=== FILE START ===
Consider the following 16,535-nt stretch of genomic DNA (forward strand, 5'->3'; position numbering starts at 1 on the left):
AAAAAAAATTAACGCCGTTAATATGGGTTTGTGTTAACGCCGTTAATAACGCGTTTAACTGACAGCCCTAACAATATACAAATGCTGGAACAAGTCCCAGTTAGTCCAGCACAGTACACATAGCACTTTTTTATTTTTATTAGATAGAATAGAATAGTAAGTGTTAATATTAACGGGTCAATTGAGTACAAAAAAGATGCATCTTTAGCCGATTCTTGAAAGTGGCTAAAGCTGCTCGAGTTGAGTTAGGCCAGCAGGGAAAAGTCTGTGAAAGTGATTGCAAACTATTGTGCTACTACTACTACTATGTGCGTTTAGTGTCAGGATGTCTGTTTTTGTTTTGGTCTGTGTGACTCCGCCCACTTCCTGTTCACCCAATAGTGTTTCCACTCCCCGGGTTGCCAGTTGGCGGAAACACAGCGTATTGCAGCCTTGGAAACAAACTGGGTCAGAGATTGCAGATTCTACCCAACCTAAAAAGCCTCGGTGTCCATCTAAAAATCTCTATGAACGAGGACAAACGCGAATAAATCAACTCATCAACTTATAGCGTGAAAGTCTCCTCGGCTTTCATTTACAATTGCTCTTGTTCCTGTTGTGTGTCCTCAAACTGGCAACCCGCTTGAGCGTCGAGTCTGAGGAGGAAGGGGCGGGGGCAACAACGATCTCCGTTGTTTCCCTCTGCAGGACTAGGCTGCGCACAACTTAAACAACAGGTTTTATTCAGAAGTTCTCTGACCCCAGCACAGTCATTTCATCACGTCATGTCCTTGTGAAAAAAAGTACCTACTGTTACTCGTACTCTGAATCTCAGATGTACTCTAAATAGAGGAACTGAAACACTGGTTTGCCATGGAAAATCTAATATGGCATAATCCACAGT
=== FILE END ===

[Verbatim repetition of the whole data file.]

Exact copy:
Consider the following 16,535-nt stretch of genomic DNA (forward strand, 5'->3'; position numbering starts at 1 on the left):
AAAAAAAATTAACGCCGTTAATATGGGTTTGTGTTAACGCCGTTAATAACGCGTTTAACTGACAGCCCTAACAATATACAAATGCTGGAACAAGTCCCAGTTAGTCCAGCACAGTACACATAGCACTTTTTTATTTTTATTAGATAGAATAGAATAGTAAGTGTTAATATTAACGGGTCAATTGAGTACAAAAAAGATGCATCTTTAGCCGATTCTTGAAAGTGGCTAAAGCTGCTCGAGTTGAGTTAGGCCAGCAGGGAAAAGTCTGTGAAAGTGATTGCAAACTATTGTGCTACTACTACTACTATGTGCGTTTAGTGTCAGGATGTCTGTTTTTGTTTTGGTCTGTGTGACTCCGCCCACTTCCTGTTCACCCAATAGTGTTTCCACTCCCCGGGTTGCCAGTTGGCGGAAACACAGCGTATTGCAGCCTTGGAAACAAACTGGGTCAGAGATTGCAGATTCTACCCAACCTAAAAAGCCTCGGTGTCCATCTAAAAATCTCTATGAACGAGGACAAACGCGAATAAATCAACTCATCAACTTATAGCGTGAAAGTCTCCTCGGCTTTCATTTACAATTGCTCTTGTTCCTGTTGTGTGTCCTCAAACTGGCAACCCGCTTGAGCGTCGAGTCTGAGGAGGAAGGGGCGGGGGCAACAACGATCTCCGTTGTTTCCCTCTGCAGGACTAGGCTGCGCACAACTTAAACAACAGGTTTTATTCAGAAGTTCTCTGACCCCAGCACAGTCATTTCATCACGTCATGTCCTTGTGAAAAAAAGTACCTACTGTTACTCGTACTCTGAATCTCAGATGTACTCTAAATAGAGGAACTGAAACACTGGTTTGCCATGGAAAATCTAATATGGCATAATCCACAGT